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Anaerobic

Fermentation

Under anaerobic conditions, the pyruvate molecule can follow other anaerobic pathways to regenerate the NAD+ necessary for glycolysis to continue. These include alcoholic fermentation and lactate fermentation. In the absence of oxygen the further reduction or addition of hydrogen ions and electrons to the pyruvate molecules that were produced during glycolysis is termed fermentation. This process recycles the reduced NADH to the free NAD+ coenzyme which once again serves as the hydrogen acceptor enabling glycolysis to continue. Alcoholic fermentation, characteristic of some plants and many microorganisms, yields alcohol and carbon dioxide as its products. Yeast is used by the biotechnology industries to generate carbon dioxide gas necessary for bread-making and in the fermentation of hops and grapes to produce alcoholic beverages. Depending on the yeast variety used, the different alcohol levels realized act as a form of population control by serving as the toxic element which kills the producers. Birds have been noted to fly erratically after they have gorged themselves on the fermenting fruit of the Pyracantha shrub.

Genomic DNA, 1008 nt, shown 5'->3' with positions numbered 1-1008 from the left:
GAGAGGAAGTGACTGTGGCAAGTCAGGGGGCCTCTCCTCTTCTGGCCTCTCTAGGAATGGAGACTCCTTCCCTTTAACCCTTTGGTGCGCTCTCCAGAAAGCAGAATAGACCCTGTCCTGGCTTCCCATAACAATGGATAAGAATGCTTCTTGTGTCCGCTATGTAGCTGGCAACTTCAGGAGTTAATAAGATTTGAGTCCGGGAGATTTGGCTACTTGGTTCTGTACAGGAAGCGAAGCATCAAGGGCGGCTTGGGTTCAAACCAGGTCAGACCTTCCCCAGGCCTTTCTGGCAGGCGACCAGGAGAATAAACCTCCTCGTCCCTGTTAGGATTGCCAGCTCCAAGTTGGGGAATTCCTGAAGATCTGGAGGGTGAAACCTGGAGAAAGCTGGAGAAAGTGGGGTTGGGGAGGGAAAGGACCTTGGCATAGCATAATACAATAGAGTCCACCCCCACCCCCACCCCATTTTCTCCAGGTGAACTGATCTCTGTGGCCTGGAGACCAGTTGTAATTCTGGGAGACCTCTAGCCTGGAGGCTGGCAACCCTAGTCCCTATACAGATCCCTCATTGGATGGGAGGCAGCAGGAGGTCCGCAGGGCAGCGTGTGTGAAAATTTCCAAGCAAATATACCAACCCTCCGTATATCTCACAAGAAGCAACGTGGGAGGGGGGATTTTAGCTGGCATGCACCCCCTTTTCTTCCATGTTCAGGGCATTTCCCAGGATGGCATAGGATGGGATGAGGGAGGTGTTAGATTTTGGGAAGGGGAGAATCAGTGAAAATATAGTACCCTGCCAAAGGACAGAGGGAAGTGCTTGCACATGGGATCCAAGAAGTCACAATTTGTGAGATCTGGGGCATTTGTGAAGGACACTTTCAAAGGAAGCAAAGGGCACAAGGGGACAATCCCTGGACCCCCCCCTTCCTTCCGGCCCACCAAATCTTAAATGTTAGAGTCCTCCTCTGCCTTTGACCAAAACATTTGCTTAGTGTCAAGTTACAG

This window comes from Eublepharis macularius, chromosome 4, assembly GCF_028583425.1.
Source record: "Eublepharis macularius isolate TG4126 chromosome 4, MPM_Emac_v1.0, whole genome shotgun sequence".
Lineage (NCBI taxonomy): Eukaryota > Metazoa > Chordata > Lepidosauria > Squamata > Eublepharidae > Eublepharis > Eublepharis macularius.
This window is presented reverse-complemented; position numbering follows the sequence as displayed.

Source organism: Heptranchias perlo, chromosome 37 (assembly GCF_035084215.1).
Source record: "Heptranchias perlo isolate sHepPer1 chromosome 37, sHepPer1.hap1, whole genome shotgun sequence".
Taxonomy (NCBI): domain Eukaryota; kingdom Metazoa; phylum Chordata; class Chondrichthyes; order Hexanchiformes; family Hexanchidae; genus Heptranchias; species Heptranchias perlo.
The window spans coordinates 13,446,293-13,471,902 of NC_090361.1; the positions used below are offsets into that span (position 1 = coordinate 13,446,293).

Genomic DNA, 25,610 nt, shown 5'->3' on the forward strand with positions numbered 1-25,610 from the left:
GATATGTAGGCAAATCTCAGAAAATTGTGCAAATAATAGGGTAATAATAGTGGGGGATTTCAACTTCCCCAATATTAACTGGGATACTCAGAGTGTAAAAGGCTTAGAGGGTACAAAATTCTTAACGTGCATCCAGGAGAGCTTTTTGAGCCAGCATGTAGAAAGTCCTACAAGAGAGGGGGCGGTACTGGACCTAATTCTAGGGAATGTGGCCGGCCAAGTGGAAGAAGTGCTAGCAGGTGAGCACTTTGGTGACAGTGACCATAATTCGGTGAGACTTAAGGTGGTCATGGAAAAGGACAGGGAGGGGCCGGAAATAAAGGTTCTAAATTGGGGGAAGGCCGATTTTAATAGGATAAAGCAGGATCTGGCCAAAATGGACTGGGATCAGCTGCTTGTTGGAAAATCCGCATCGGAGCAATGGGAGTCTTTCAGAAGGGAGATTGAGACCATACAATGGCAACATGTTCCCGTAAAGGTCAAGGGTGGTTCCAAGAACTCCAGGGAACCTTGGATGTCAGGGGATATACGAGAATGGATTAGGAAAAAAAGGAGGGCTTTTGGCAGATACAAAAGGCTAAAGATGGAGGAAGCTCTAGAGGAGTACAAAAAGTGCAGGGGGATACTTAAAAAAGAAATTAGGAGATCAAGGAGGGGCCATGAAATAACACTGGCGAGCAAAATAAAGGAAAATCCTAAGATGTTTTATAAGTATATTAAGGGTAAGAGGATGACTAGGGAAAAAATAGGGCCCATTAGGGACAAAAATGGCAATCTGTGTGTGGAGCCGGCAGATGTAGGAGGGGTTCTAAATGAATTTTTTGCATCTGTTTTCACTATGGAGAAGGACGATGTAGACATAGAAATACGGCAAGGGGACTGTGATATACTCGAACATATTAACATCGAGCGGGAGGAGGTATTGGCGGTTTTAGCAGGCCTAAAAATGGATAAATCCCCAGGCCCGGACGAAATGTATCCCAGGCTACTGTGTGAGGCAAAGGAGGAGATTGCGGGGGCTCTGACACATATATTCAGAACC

Reduction of pyruvate by NADH to release the NAD+ necessary for the glycolytic pathway can also result in lactate fermentation, which takes place in some animal tissues and in some microorganisms. Lactic acid-producing bacterial cells are responsible for the souring of milk and production of yogurt. In working animal muscle cells, lactate fermentation follows the exhaustion of the ATP stores. Fast twitch muscle fibers store little energy and rely on quick spurts of anaerobic activity, but the lactic acid that accumulates within the cells eventually leads to muscle fatigue and cramp.

Additional topics

Science EncyclopediaScience & Philosophy: Ambiguity - Ambiguity to Anticolonialism in Middle East - Ottoman Empire And The Mandate SystemAnaerobic - Anaerobic Organisms, Anaerobic Respiration, Fermentation